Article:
Bigger Than Self (BTS) issues: Associated with Common Cause is the notion of Bigger Than Self issues, a concept that proved especially useful to the LTV project which defined BTS issues as:

‘… issues that may feel simply too big to deal with. For us these include those relating to global poverty, sustainability and humanitarianism. We will call these Bigger Than Self (BTS) issues, but the terms Global, Complex, Controversial and Universal are also used. To a large extent the term does not matter, but the skills, dispositions and ability to consider these issues, to form an opinion, and to take relevant action does. Values are at the heart of this.’

Intrinsic and Extrinsic Values: The ‘universal human values’ explored in Common Cause can be categorized by type or characteristic. There is considerable detail in this and room for disagreement also, but at the broadest level the distinction is made between Intrinsic and Extrinsic Values. Extrinsic Values are generally those associated with self and could be summarized by status and success. Intrinsic Values are by contrast those associated with others and the wider world and are closely linked to notions of well-being, justice and sustainability that are the focus of many in global learning.

These terms are further explored in associated project papers (see Bowden, 2013a and 2013b), but the above explanations should provide sufficient context for readers of the present thinkpiece.

 

Guided by obliquity… (what we set out to do…)

The LTV project was established to explore whether the ideas within Common Cause could be applied in formal education to engage the intrinsic values of learners (here we include teachers) through Bigger Than Self (BTS) issues. The object was not to ‘teach’ or ‘convey’ specific intrinsic values that might be akin to the agendas and objectives of the partners, but rather to devise a process through which a broad values dialogue could take place. The test was to see whether providing such a space, would lead to a strengthening of intrinsic values and in doing so lead to an increase in awareness of, and engagement with learning through BTS approaches like global learning.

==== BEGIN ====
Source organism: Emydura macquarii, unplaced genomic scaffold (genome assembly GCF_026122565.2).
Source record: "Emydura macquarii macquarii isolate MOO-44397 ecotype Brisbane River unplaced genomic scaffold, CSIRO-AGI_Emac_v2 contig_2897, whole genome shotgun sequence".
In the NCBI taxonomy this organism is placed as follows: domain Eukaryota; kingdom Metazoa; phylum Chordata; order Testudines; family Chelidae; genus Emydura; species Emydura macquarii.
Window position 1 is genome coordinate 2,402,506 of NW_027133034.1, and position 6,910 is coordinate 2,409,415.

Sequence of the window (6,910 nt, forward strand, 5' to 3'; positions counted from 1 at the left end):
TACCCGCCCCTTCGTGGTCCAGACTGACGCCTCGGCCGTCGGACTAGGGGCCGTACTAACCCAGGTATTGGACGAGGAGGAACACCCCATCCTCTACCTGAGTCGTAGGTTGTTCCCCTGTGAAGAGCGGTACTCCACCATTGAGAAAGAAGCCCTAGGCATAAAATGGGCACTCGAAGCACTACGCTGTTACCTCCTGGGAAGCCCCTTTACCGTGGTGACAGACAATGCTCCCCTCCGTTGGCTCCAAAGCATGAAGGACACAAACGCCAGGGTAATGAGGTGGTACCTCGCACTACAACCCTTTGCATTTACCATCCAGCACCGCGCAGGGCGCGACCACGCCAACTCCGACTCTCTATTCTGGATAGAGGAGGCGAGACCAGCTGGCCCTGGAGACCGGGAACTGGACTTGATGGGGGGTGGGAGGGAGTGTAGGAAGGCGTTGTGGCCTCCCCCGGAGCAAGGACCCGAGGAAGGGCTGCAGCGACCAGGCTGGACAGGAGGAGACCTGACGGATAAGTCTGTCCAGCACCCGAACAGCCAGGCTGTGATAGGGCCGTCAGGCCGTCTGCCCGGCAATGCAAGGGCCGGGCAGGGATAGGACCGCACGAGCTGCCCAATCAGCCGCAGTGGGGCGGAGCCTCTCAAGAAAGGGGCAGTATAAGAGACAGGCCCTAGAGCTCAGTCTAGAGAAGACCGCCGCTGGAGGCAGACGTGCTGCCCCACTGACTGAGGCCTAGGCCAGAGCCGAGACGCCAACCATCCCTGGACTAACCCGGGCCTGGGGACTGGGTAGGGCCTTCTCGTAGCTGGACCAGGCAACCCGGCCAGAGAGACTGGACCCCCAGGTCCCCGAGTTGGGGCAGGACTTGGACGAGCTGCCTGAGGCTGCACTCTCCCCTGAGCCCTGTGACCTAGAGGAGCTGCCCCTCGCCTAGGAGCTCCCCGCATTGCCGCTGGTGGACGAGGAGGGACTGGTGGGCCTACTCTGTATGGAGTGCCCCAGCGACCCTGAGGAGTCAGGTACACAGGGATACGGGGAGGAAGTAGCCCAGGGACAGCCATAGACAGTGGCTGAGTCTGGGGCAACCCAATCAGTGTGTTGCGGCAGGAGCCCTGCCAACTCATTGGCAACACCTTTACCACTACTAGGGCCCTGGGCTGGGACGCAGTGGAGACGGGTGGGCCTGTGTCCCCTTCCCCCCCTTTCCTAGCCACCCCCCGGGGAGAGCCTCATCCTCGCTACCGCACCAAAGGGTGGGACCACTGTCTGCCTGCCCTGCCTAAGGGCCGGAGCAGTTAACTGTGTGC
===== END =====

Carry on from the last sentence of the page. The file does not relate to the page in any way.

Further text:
A critic might immediately question the merit and purpose of such a circuitous and chance-laden journey – why not simply devise a programme of activity and support that overtly introduces and promotes the desired values? The response to such a legitimate query is both easy and persuasive. It lies firstly in a growing body of evidence that the transmission of values simply does not work. Such approaches have at best a temporary pull on the values by which we live our lives, and at worst cause outright rejection because values shifts require change and change rarely works when imposed (Bowden and Wilson 2013).

A second and related response is to be found in the theory of obliquity made popular by John Kay (2011), which in a nutshell posits that goals are best achieved indirectly; if you want to achieve X, then focus on doing Y. Allowing for the obvious complexity behind this notion, obliquity has proven especially useful in guiding our work on values, which if dealt with head-on can unveil sensitivities and even confrontation. One needs only to think of the values clashes played out almost daily by our elected politicians to appreciate this. The school environment can be equally volatile and never more so than under the present changes that are widely accepted as unparalleled in living memory.

 

… and working from security (…and how we went about it).

Aware of sensitivity around working with values and of the current operational environment for schools, LTV practitioners were at pains to work from a position of security, at least as a starting point. This security was twofold – firstly in the idea that the work of the partner organisations was rooted in the intrinsic values we were hoping to engage, and second in the belief that the process supporting a values-led approach was more important than the content.   We therefore took faith in beginning where teachers and their learners were.

From this standpoint the project was able to engage participants openly and quickly as it did not impose or expect any specialist knowledge or insight as its starting point. Rather it was able to build confidence and motivation amongst both teachers and learners by asking deceptively simple questions and by working with what they were already doing and/or planning to do in their learning. It would be deceptive to say that this did not also cause some confusion in the initial stages, but this was primarily because teachers had become so accustomed to heavily proscribed programmes and interventions.

 

Towards a pedagogy of hope? (finding an inner energy)

The ideas of Paulo Freire are often cited in theories of global learning, but just as often flounder in practice when they clash with the neo-liberal models governing the system. Freire never meant for his works to be a methodology, but rather as a stimulus for adaptation and development. A key tenet of his work that seems enormously under-valued, is its inherent energy. So many educators become animated and passionate about a more just and sustainable world when they engage with his ideas. In the spirit of Freire, we set out to see whether values-led learning could provide a similar and perhaps more sustainable energy.